There is a lot of discourse surrounding the accessibility of games. I am not referring to accessibility for those with physical disabilities, which is something I think games should have; I’m talking about the accessibility of a game’s aesthetic experience, the approachability of a game and the scope of its audience.
[This article contains spoilers for the movie Dune] The sci-fi genre is teeming with worlds of the future marked by technological advancement beyond our wildest dreams. We see how such technology and scientific knowledge influence society’s view of the world and how they affects the ways in which characters interact with each other.
Imagine a carnival with no attendees; a wrestling match with no audience; a baseball game with no spectators. This may not be very hard to envision given our post-Covid experience, but there was someone who was remotely hosting such grand-scale events before it was even a requirement of the Center for Disease Control.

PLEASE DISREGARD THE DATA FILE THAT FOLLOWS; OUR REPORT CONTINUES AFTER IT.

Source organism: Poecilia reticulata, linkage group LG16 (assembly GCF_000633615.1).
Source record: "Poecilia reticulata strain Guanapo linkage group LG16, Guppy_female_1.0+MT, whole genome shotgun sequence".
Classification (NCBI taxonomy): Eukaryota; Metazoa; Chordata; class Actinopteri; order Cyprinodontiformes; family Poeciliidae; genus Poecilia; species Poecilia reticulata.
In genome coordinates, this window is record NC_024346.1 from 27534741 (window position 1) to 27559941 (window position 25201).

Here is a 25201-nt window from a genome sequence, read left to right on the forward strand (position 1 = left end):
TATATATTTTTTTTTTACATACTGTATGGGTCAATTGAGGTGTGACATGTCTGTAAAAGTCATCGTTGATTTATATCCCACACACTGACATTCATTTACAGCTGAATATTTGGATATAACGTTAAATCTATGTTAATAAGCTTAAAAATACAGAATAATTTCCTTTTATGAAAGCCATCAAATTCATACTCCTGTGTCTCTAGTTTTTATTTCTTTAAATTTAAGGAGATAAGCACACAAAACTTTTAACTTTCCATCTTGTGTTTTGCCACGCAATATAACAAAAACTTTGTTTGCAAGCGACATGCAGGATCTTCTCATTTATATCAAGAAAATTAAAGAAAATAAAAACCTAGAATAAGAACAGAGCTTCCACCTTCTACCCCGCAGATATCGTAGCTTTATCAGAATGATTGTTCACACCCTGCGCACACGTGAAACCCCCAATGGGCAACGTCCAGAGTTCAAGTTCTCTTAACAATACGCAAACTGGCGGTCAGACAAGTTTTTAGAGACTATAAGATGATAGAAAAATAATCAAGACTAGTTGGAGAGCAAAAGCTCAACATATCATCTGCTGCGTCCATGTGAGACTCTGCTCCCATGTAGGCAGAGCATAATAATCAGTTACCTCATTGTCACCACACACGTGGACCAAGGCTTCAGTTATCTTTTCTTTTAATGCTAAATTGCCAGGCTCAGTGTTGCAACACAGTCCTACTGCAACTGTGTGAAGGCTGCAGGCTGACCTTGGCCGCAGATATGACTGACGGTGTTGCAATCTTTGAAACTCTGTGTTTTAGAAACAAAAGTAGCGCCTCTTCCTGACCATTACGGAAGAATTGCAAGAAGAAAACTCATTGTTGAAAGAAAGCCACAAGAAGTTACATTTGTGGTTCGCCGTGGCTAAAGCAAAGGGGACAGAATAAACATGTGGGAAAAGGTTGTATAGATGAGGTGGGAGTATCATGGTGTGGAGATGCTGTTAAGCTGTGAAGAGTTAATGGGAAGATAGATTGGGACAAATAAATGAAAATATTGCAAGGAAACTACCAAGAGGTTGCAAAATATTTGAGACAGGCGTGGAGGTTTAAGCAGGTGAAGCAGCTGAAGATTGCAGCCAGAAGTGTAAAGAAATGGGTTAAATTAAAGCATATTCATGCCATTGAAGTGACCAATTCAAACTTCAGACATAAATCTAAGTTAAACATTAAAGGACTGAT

Why do we love open world games? What makes an open world worth exploring? To answer this, I’d like to look back on an open world Role Playing Game (RPG) that has recently been getting a lot of attention due to its incredibly dedicated community: The Elder Scrolls II: Daggerfall—not Skyrim, not Oblivion, but Daggerfall.
It was difficult to avoid hearing about Cult of the Lamb (2022) while browsing Twitter and other social media circles, and having finally finished the game myself, I can see what the buzz is all about.
The Mandalorian, having begun its second season on October 30, has taken the internet and Star Wars fandom by storm, provoking discussion and debate among many community members and casual enjoyers alike, including myself. As a show, The Mandalorian is, in the barest sense of the word, good.